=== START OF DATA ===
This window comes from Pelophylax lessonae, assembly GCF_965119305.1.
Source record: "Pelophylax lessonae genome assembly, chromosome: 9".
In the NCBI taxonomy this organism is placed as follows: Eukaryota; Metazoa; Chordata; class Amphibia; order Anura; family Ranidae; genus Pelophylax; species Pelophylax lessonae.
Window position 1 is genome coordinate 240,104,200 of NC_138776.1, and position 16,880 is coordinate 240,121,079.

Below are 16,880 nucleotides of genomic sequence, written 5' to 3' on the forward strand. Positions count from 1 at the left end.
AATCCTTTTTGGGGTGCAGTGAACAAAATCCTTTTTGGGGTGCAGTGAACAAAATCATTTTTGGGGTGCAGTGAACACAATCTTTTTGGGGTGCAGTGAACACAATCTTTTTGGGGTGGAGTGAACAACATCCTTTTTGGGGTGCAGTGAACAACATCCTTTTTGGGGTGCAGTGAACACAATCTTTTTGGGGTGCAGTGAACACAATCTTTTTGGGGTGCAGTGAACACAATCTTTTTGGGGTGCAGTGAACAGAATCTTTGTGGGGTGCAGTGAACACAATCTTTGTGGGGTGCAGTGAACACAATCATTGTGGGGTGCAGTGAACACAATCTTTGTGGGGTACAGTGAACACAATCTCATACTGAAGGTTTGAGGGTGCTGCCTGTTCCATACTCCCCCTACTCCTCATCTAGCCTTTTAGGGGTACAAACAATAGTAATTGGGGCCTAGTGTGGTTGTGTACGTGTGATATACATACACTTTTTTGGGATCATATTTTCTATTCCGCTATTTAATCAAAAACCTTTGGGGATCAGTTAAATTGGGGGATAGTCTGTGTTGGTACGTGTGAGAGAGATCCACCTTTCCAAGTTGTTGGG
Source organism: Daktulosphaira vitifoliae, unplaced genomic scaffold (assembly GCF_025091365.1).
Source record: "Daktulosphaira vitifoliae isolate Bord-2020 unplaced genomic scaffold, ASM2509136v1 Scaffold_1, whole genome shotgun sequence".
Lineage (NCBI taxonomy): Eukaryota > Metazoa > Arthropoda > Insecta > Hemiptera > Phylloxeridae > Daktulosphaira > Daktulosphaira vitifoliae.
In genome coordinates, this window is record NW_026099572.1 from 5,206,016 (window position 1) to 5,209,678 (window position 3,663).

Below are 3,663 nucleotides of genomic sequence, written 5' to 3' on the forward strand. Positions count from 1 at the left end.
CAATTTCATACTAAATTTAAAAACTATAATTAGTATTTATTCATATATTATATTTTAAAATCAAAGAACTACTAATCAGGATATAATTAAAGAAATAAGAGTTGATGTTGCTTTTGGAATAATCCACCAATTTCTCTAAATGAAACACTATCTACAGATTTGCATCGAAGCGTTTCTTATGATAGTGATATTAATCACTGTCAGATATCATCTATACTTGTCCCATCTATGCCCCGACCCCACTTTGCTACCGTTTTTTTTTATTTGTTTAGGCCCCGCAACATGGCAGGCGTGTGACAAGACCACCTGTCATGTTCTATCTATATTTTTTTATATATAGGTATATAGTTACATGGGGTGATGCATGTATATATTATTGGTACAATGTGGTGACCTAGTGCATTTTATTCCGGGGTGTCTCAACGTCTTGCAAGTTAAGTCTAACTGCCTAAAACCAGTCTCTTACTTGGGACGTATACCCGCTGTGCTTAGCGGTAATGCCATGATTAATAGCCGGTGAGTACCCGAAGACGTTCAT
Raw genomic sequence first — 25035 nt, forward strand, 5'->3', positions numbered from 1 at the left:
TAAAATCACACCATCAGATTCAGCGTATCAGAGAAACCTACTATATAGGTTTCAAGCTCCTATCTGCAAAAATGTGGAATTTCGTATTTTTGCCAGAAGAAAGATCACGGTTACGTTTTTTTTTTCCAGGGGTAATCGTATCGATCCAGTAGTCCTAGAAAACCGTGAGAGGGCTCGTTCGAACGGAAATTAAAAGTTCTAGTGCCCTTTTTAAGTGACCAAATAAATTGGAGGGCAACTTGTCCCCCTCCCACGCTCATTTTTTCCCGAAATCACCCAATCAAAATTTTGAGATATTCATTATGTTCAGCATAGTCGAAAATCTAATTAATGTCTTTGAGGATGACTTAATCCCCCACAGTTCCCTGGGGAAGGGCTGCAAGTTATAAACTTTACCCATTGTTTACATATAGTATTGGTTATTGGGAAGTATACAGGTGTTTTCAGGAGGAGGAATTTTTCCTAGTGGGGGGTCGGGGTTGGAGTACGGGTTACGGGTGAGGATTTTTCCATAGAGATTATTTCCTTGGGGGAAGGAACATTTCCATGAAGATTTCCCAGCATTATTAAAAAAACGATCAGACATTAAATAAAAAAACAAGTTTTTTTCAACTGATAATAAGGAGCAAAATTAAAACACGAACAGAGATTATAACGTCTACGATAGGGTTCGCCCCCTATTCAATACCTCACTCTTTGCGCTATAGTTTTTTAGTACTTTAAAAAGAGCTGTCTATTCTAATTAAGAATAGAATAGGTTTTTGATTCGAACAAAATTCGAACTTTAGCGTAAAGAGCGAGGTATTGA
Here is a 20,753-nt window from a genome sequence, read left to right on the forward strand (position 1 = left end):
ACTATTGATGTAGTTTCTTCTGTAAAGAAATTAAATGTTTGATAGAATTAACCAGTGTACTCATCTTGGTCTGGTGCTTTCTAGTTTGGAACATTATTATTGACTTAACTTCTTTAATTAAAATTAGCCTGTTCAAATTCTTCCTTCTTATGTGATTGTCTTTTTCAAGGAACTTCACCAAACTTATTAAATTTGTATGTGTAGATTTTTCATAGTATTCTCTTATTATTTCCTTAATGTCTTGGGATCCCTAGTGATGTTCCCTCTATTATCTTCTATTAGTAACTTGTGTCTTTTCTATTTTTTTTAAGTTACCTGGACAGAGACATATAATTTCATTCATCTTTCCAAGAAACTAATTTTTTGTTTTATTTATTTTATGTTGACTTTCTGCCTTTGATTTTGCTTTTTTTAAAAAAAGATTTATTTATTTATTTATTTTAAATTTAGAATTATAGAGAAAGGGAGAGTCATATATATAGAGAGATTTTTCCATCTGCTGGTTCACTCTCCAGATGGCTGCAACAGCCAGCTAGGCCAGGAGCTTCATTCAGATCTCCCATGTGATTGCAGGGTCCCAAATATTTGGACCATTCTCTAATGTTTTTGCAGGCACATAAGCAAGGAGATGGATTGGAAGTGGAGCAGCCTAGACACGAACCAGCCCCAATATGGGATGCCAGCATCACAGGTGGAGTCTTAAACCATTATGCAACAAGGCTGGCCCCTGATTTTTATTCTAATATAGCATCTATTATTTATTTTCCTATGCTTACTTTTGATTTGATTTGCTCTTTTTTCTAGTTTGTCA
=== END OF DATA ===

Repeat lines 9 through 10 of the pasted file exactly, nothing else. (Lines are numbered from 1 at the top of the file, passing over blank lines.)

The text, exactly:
Lineage (NCBI taxonomy): Eukaryota > Metazoa > Arthropoda > Insecta > Hemiptera > Phylloxeridae > Daktulosphaira > Daktulosphaira vitifoliae.
In genome coordinates, this window is record NW_026099572.1 from 5,206,016 (window position 1) to 5,209,678 (window position 3,663).